San Antonio sees large amounts of fentanyl entering the community, DEA agents say
SAN ANTONIO – DEA agents in San Antonio say they are seeing large amounts of fentanyl entering our communities. The drug is a synthetic opioid. Today it is smuggled in China and Mexico and mixed with illicit drugs.
Assistant Special Agent in Charge Dante Sorianello said there was a big profit for dealers who didn’t have to do much to earn it.
“Most of the fentanyl that we see is made into fake prescription pills, fake hydrocodone, fake oxycodone. And those pills are not made in a pharmacy, in a pharmaceutical environment, not in a lab. They are made by clandestine drug manufacturers,” he explained.
The distribution of fentanyl in drugs varies widely.
Fentanyl is so potent that less than a penny or the tip of a pencil could kill someone or leave them in bad shape.
Sorianello said DEA lab results show nearly half of the pills laced on the streets contain near-lethal amounts of fentanyl. The DEA lab results show that almost half of the pills laced on the streets contain near-lethal amounts of fentanyl, or about 40%.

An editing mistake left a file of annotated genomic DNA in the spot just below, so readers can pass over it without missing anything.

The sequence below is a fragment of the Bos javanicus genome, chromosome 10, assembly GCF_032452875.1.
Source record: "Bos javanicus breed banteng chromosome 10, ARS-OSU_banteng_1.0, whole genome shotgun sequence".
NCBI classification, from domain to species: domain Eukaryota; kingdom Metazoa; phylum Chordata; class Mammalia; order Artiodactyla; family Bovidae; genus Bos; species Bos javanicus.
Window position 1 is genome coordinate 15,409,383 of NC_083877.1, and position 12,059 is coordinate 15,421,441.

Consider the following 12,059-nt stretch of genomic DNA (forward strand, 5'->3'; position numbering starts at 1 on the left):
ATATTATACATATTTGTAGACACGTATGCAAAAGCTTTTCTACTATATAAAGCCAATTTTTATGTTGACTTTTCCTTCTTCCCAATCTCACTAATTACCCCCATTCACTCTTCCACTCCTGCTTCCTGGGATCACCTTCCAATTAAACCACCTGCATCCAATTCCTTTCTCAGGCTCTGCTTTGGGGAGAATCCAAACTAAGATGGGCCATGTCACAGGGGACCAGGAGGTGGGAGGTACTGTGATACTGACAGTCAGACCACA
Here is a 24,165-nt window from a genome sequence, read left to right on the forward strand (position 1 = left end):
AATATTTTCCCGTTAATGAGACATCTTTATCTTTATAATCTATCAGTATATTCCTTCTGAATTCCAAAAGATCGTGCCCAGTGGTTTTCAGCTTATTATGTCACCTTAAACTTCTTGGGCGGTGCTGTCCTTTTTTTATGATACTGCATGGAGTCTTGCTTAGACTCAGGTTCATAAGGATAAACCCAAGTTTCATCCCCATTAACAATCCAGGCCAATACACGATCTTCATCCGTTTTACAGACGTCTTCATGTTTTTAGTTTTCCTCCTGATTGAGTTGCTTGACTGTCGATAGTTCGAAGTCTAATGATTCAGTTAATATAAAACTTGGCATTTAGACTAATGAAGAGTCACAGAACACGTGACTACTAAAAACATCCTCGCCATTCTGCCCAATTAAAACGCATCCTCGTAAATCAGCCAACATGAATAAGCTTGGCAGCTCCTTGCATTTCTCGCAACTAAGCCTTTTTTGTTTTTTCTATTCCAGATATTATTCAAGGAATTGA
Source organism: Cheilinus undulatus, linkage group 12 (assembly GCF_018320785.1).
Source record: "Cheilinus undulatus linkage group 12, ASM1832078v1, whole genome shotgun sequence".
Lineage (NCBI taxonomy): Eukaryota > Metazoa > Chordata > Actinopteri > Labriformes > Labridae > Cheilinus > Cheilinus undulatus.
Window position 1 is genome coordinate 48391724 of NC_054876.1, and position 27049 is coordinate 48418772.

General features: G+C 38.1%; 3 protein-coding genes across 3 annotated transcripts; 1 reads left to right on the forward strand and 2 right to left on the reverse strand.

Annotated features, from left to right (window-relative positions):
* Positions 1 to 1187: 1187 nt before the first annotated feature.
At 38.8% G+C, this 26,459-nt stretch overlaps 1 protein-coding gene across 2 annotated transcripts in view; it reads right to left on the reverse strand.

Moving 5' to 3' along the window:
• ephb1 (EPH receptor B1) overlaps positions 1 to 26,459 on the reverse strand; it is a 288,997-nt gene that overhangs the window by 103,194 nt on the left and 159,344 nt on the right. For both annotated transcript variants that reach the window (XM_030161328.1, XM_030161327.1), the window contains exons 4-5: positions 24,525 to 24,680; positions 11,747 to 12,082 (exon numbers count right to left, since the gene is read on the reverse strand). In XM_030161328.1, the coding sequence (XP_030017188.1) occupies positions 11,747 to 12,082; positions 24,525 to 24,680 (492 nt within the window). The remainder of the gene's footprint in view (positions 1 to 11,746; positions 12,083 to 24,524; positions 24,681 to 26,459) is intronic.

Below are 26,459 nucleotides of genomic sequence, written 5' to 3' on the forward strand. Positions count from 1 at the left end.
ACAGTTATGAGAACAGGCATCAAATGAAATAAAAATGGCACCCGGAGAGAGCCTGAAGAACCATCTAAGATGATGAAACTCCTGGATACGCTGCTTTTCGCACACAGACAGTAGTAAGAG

“In the past four months, in San Antonio alone, we have seized over 200,000 fake oxycodone pills containing fentanyl. So if we play with the 40%, that now means that 80,000 of these pills could have a life-threatening dose, it could kill 80,000 people,” he explained.
Sorianello said many of these pills end up at parties on college campuses where some students might experiment once and die from this one-time use. He says that sometimes other illicit drugs contain fentanyl and those who use it don’t know it.
“There is a certain portion of people who overdose and die. They didn’t know it was fentanyl,” he said.
The latest 2020 medical examiner’s report showed that around 94% of overdoses were accidental and around 16% of them were related to fentanyl and/or other illicit drugs like cocaine and heroin. Since 2016, there has been an upward trend in fentanyl-related deaths.
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